B. The challenges that minority ethnic and migrant people face in Northern Ireland The Special Rapporteur on the Right to Adequate Housing specifically requested information on "migrants, foreigners, refugees, internally displaced persons" and housing: in addition to the issues addressed above, we highlighted additional issues. 1. Hate crime and response PPR have received numerous accounts from different group members and others of experiences similar to those recounted in the quotes above. On paper hate crime in NI is determined by the victim's perception 24, yet in some cases there is evidence that even repeat incidents are treated more as anti-social behaviour. Following a number of cases in which people have been intimidated from taking up offers of social housing, or have been intimidated out of social homes in which they were living, PPR have followed up on the issue through Freedom of Information requests25 with both the Police Service of Northern Ireland and the Northern Ireland Housing Executive. In one well-publicised recent event, January 2021 saw a devastating fire at the Belfast Multicultural Association in Donegall Pass in Belfast, which had been used for a food bank, a clothes bank and other activities. Police investigated it as a hate crime; the First and deputy First Minister called the attack 'despicable' and said they were doing everything possible to eradicate racism and hate crime. In a positive sign of community support, within days nearly £60k had been raised to help the organisation rebuild. 26 Prevalence of hate crime 24 Public Prosecution Service for Northern Ireland, Hate Crime Policy at https:// www.ppsni.gov.uk/SiteDocuments/PPSNI%20HATE.pdf, paras. 2.1.1 - 2.1.3. 25 https://www.nlb.ie/investigations/FOI/2020-12-hate-crime-against-migrants-how-the-police-service-ofnorthern-ireland-should-investigate-hate-crime-incidents 26 https://www.nlb.ie/investigations/policy-watch/01-2021free_school_meal_provision_in_ni_and_in_england_nis_dfc_food_programme_response_to_belfast_hate_cri me_psni_begging_arrests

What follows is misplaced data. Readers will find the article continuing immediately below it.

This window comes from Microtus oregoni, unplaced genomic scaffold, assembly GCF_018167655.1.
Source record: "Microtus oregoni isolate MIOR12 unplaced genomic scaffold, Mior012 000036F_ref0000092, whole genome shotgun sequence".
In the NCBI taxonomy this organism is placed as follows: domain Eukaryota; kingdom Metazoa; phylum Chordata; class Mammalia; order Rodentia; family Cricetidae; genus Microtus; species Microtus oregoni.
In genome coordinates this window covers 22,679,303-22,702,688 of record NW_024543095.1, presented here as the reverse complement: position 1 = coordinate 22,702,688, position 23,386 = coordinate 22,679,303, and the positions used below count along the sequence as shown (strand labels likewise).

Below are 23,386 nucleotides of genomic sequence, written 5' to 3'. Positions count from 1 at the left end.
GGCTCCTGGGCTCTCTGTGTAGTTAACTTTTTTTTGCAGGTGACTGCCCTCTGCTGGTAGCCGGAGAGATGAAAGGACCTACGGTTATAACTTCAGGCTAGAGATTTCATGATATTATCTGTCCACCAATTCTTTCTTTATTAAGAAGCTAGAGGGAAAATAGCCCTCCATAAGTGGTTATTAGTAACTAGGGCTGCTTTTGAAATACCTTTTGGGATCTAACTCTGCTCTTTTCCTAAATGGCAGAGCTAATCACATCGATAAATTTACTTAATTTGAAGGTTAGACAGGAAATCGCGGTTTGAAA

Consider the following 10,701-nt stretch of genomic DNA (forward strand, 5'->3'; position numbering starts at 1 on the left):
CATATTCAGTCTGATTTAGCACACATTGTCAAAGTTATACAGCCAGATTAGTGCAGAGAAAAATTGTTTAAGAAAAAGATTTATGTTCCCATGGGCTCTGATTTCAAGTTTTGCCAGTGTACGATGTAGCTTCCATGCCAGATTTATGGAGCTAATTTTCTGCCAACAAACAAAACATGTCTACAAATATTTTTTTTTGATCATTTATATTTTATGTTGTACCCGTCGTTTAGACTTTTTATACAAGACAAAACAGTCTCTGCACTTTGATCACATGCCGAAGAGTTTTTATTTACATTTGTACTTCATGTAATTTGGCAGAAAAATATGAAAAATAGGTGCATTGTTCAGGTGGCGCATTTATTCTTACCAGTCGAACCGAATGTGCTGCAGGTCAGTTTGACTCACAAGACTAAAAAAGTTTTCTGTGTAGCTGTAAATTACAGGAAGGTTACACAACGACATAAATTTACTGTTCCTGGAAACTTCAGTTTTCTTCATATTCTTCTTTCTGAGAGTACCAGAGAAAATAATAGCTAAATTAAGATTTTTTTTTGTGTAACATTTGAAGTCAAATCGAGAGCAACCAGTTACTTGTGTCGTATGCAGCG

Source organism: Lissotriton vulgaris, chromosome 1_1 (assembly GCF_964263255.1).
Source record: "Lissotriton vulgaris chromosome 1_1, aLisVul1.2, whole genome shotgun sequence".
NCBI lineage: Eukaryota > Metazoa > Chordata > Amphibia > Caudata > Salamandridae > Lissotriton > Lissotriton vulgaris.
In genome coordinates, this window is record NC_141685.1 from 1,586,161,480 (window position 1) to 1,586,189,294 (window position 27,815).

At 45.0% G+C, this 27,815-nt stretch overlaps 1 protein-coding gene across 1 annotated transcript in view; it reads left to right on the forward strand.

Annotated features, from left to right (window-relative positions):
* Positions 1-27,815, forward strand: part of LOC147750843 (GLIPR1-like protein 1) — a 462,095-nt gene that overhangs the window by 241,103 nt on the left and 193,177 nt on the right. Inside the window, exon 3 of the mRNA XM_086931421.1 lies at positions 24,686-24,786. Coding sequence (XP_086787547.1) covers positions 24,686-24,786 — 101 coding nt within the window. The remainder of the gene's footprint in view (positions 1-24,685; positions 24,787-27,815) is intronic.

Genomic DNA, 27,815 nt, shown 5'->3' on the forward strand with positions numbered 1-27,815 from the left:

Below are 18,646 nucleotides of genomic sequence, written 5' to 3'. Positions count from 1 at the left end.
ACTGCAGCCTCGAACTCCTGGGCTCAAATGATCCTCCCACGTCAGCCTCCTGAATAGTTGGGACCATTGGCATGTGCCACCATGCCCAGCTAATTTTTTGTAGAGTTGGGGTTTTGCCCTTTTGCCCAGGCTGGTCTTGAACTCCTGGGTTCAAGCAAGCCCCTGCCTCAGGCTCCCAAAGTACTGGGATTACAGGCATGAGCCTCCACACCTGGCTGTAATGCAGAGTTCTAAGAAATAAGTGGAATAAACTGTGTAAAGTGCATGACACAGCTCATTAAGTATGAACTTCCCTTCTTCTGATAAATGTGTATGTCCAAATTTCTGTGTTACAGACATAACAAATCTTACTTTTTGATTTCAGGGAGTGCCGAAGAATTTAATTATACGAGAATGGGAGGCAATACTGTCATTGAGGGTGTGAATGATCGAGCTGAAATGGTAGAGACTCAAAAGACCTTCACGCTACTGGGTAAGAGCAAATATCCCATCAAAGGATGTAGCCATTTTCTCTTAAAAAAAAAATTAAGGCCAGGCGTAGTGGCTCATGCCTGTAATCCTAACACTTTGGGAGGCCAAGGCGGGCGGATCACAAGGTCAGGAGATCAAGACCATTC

A recent report from an independent review into hate crime legislation here, published by the NI Department of Justice, found that hate crime and discrimination against minorities has been "a persistent and recurrent problem across Northern Ireland for the past two decades", and said that since 2016, racist hate motivated incidents are more prevalent each year than sectarian motivated incidents, meaning "in practical terms, there is approximately a one in 31 chance of being the victim of a reported racial hate incident compared to an approximately one in 1777 chance of being a victim of a reported sectarian hate incident"27. The Equality Commission NI's 'key inequalities' research includes tracking of NI crime statistics regarding the number of ‘criminal damage to a dwelling crimes’ that had a racist motivation28. Around the same time as the above DOJ report was issued, press reports showed that the PSNI were investigating a hate incident in which racist and sectarian graffiti was painted on walls in North Belfast to deter potential residents from moving there29. Over the past three years PPR have logged numerous similar reports of perceived 'foreigners' being intimidated out of their homes, indicating that discrimination against this group impacts their access to their right to adequate housing. Hate crime legislation The Department of Justice published the report of an independent review into hate crime legislation here at end 202030. It found that hate crime and discrimination against minorities has been "a persistent and recurrent problem across Northern Ireland for the past two decades". Since 2016, racist hate motivated incidents are more prevalent each year than sectarian motivated incidents, meaning "in practical terms, there is approximately a one in 31 chance of being the victim of a reported racial hate incident compared to an approximately one in 1777 chance of being a victim of a reported sectarian hate incident". Meanwhile the PSNI investigated a hate incident in which racist and sectarian graffiti was painted on walls in North Belfast to deter potential residents from moving there31. Justice Minister Naomi Long, addressing fellow MLAs at Stormont, said in May that work on a stand-alone hate crime bill to be presented next term is underway, along with non-legislative measures around providing a sustainable hate crime advocacy service and creating a victims of crime commissioner32. 2. Discrimination in use of police powers 27 hate-crime-review.pdf (justice-ni.gov.uk) 28 ECNI - Housing & Communities: Research - Equality Commission NI (equalityni.org) 29 Police investigating hate incident after graffiti painted outside Belfast home ahead of viewings BelfastTelegraph.co.uk 30 https://www.nlb.ie/investigations/policy-watch/12-2020social_housing_shortage_rough_sleeping_housing_and_hate_crime_in_ni_uk_refugee_resettlement_scheme 31 https://www.belfasttelegraph.co.uk/news/northern-ireland/police-investigating-hate-incident-after-graffitipainted-outside-belfast-home-ahead-of-viewings-39767072.html 32 https://www.theyworkforyou.com/ni/?id=2021-04-27.4.63&s=refugees#g4.65